In a report published today, Primary Care Trusts (PCTs) are criticised for failing to commission effectively. The Committee says PCTs are too passive, and lack the clinical knowledge and other skills to challenge hospitals over the provision of services.
Constant reorganisations and high turnover of staff have made a bad situation worse.
The Committee questions whether the Government’s "World Class Commissioning" initiative will lead to the necessary transformation of PCTs. Research commissioned by the Committee found misplaced confidence amongst PCTs about their achievements.
Insufficient progress has been made on implementing the Carter Review of specialised commissioning for rare diseases and conditions. Many PCTs remain disengaged from specialised commissioning and the coming period of financial restraint could threaten funding in this area.
PCTs require a more capable workforce, higher quality management, the ability to attract and develop talent, and more power to deal with providers.
The Committee cautions against a reliance on management consultants to address commissioning weaknesses and urges the Department of Health to determine if this costly exercise represents value for money.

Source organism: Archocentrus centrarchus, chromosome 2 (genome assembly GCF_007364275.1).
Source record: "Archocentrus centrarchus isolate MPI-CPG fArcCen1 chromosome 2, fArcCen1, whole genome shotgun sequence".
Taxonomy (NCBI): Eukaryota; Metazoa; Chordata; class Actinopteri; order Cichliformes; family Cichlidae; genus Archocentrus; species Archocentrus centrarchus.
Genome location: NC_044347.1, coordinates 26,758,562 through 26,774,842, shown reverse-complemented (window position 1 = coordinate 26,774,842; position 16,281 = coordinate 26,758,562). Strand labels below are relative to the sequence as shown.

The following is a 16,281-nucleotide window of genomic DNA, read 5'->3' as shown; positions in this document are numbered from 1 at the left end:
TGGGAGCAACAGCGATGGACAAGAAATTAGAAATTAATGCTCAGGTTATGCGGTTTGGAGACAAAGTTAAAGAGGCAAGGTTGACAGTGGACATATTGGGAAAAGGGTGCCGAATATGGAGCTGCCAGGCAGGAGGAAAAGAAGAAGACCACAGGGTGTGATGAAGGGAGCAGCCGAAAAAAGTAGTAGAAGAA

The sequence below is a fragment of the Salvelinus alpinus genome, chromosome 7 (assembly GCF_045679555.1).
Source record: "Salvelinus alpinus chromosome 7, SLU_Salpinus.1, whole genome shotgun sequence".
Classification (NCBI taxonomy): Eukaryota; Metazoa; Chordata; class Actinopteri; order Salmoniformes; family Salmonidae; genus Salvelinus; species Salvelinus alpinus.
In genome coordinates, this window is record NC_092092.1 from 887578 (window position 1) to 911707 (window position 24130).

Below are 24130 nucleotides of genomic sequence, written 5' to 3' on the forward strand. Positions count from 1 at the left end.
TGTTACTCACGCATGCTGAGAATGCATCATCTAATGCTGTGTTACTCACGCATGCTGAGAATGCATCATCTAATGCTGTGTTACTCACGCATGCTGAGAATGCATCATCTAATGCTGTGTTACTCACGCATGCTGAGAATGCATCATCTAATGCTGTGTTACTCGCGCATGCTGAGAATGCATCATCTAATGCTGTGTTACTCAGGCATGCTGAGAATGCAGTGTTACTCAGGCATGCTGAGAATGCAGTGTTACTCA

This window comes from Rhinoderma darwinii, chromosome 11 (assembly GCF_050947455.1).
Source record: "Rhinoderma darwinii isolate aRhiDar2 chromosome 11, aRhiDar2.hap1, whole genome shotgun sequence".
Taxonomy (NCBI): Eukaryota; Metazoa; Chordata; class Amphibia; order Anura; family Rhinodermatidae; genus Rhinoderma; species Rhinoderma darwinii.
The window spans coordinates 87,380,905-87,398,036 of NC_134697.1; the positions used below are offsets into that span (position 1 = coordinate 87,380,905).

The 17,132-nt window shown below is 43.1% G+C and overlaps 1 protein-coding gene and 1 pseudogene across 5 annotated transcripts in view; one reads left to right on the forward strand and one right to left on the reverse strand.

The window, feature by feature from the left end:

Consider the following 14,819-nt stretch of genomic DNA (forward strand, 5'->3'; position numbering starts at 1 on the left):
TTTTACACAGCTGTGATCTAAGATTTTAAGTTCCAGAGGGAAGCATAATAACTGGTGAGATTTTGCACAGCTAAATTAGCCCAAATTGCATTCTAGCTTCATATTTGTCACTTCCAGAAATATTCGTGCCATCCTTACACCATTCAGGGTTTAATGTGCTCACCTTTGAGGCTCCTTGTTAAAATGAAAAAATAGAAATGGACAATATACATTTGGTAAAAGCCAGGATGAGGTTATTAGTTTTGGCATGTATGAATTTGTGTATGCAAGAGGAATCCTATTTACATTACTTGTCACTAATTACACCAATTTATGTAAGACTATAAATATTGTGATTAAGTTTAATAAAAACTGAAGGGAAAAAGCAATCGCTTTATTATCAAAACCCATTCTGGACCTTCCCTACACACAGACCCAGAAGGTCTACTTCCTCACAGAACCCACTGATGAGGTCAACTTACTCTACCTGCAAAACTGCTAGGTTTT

The Committee is dismayed that the Department has failed to provide clear and consistent data on the overall bureaucratic costs of commissioning, which suggests it does not want the full story to be revealed. Unpublished research estimates administrative and management costs may be as high as 14 per cent of total NHS costs.
The failure by the Department’s four most senior civil servants to give accurate figures on staffing levels and operation costs is appalling and this deficiency must be addressed immediately.
The Committee warns that the commissioning system may need to be scrapped altogether if reliable figures reveal an uneconomic policy which is failing to reap the desired benefits.
Kevin Barron, Committee Chair, said:
"It is a sorry story if, after 20 years of attempting to operate commissioning, we remain in the dark about what good it has actually done. The Government must make a bold decision: if improvements fail to materialise, it could be time to blow the final whistle."